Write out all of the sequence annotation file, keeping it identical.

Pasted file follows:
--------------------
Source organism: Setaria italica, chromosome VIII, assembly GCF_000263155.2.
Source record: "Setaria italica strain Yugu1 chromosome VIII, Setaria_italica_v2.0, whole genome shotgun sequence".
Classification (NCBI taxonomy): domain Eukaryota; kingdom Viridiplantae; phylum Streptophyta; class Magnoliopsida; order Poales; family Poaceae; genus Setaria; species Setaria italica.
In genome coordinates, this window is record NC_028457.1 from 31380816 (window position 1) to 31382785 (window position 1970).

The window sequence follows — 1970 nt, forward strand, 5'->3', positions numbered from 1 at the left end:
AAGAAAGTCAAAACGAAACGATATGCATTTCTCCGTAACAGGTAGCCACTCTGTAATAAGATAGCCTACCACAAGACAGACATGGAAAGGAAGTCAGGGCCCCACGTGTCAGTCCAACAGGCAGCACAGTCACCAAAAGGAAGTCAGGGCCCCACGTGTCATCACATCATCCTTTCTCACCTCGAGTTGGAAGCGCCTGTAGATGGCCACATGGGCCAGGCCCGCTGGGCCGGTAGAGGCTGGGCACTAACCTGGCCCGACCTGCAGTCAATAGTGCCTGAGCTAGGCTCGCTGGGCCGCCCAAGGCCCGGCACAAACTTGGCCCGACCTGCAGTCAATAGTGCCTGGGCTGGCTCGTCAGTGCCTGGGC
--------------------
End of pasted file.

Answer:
Source organism: Setaria italica, chromosome VIII, assembly GCF_000263155.2.
Source record: "Setaria italica strain Yugu1 chromosome VIII, Setaria_italica_v2.0, whole genome shotgun sequence".
Classification (NCBI taxonomy): domain Eukaryota; kingdom Viridiplantae; phylum Streptophyta; class Magnoliopsida; order Poales; family Poaceae; genus Setaria; species Setaria italica.
In genome coordinates, this window is record NC_028457.1 from 31380816 (window position 1) to 31382785 (window position 1970).

The window sequence follows — 1970 nt, forward strand, 5'->3', positions numbered from 1 at the left end:
AAGAAAGTCAAAACGAAACGATATGCATTTCTCCGTAACAGGTAGCCACTCTGTAATAAGATAGCCTACCACAAGACAGACATGGAAAGGAAGTCAGGGCCCCACGTGTCAGTCCAACAGGCAGCACAGTCACCAAAAGGAAGTCAGGGCCCCACGTGTCATCACATCATCCTTTCTCACCTCGAGTTGGAAGCGCCTGTAGATGGCCACATGGGCCAGGCCCGCTGGGCCGGTAGAGGCTGGGCACTAACCTGGCCCGACCTGCAGTCAATAGTGCCTGAGCTAGGCTCGCTGGGCCGCCCAAGGCCCGGCACAAACTTGGCCCGACCTGCAGTCAATAGTGCCTGGGCTGGCTCGTCAGTGCCTGGGC